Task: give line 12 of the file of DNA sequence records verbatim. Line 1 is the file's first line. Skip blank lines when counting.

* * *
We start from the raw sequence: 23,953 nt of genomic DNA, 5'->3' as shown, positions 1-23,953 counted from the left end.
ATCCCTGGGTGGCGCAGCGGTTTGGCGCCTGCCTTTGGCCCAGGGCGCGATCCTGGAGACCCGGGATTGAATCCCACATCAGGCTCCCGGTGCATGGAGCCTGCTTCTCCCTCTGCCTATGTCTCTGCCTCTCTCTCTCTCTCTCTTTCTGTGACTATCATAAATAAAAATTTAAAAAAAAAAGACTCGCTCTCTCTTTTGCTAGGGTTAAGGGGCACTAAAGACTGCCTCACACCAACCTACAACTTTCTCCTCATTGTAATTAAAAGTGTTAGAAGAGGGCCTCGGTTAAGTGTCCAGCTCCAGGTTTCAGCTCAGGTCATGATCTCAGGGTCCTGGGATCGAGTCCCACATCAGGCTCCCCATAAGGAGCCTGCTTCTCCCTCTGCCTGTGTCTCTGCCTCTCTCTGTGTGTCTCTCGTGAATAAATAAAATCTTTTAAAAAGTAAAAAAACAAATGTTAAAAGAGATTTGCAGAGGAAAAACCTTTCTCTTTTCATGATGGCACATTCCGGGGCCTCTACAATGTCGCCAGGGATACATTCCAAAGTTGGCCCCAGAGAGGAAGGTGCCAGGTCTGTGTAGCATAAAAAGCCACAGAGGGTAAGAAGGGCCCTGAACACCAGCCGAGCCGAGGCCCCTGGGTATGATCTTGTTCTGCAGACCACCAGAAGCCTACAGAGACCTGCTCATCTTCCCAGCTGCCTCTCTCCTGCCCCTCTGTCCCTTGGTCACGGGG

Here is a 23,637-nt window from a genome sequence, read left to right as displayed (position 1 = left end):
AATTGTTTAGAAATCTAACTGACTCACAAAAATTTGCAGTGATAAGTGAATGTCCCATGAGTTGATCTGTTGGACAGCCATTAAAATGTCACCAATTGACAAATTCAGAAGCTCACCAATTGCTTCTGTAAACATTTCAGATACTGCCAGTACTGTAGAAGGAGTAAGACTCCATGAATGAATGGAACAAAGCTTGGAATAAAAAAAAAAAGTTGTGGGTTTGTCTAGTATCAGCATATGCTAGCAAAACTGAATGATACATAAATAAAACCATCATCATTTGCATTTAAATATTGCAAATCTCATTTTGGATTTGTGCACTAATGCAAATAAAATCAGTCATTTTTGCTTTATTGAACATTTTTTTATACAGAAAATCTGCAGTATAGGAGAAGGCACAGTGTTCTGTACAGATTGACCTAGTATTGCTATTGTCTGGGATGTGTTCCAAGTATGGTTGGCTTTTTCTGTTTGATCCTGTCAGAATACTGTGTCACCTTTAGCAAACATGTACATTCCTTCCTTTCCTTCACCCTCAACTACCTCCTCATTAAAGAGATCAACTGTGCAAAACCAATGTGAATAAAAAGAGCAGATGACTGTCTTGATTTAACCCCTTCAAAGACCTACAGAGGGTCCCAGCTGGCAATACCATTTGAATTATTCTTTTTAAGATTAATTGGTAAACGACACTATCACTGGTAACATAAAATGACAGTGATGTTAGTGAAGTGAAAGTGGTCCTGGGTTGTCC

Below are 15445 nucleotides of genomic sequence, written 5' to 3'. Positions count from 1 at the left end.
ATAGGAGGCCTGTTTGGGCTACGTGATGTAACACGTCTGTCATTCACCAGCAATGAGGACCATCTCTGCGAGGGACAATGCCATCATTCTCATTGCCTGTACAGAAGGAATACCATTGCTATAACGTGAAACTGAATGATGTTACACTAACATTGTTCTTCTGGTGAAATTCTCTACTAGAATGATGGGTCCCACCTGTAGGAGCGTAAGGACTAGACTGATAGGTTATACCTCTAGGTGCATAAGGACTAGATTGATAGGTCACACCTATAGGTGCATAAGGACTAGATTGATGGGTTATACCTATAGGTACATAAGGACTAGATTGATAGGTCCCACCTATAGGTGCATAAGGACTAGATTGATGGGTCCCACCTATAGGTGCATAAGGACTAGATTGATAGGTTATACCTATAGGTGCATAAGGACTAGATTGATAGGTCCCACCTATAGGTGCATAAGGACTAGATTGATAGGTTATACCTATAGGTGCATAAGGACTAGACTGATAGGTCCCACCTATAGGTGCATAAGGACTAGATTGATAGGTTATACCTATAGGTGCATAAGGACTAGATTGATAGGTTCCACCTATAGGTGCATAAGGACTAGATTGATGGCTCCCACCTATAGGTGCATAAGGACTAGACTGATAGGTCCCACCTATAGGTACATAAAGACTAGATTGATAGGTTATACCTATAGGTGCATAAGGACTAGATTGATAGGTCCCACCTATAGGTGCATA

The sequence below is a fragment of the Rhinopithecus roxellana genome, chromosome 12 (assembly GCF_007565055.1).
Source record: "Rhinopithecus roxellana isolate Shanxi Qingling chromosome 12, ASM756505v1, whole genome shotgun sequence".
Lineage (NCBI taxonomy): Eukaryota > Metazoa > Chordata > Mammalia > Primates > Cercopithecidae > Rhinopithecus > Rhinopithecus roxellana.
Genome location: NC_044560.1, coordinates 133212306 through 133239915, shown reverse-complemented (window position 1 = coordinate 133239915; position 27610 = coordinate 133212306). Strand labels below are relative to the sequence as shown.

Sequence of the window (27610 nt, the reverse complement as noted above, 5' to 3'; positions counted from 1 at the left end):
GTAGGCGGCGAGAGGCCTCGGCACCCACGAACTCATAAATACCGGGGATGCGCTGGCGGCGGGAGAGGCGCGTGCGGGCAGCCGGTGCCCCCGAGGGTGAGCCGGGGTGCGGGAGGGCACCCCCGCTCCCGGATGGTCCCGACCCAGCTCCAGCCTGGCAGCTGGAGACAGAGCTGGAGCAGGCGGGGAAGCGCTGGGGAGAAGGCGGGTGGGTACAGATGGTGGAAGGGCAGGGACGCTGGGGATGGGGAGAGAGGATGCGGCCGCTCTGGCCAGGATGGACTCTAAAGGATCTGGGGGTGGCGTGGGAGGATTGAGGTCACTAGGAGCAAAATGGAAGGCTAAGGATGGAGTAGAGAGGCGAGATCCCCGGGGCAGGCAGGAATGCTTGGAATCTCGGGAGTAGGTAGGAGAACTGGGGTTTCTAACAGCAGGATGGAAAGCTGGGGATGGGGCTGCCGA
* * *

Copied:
GTAGGCGGCGAGAGGCCTCGGCACCCACGAACTCATAAATACCGGGGATGCGCTGGCGGCGGGAGAGGCGCGTGCGGGCAGCCGGTGCCCCCGAGGGTGAGCCGGGGTGCGGGAGGGCACCCCCGCTCCCGGATGGTCCCGACCCAGCTCCAGCCTGGCAGCTGGAGACAGAGCTGGAGCAGGCGGGGAAGCGCTGGGGAGAAGGCGGGTGGGTACAGATGGTGGAAGGGCAGGGACGCTGGGGATGGGGAGAGAGGATGCGGCCGCTCTGGCCAGGATGGACTCTAAAGGATCTGGGGGTGGCGTGGGAGGATTGAGGTCACTAGGAGCAAAATGGAAGGCTAAGGATGGAGTAGAGAGGCGAGATCCCCGGGGCAGGCAGGAATGCTTGGAATCTCGGGAGTAGGTAGGAGAACTGGGGTTTCTAACAGCAGGATGGAAAGCTGGGGATGGGGCTGCCGA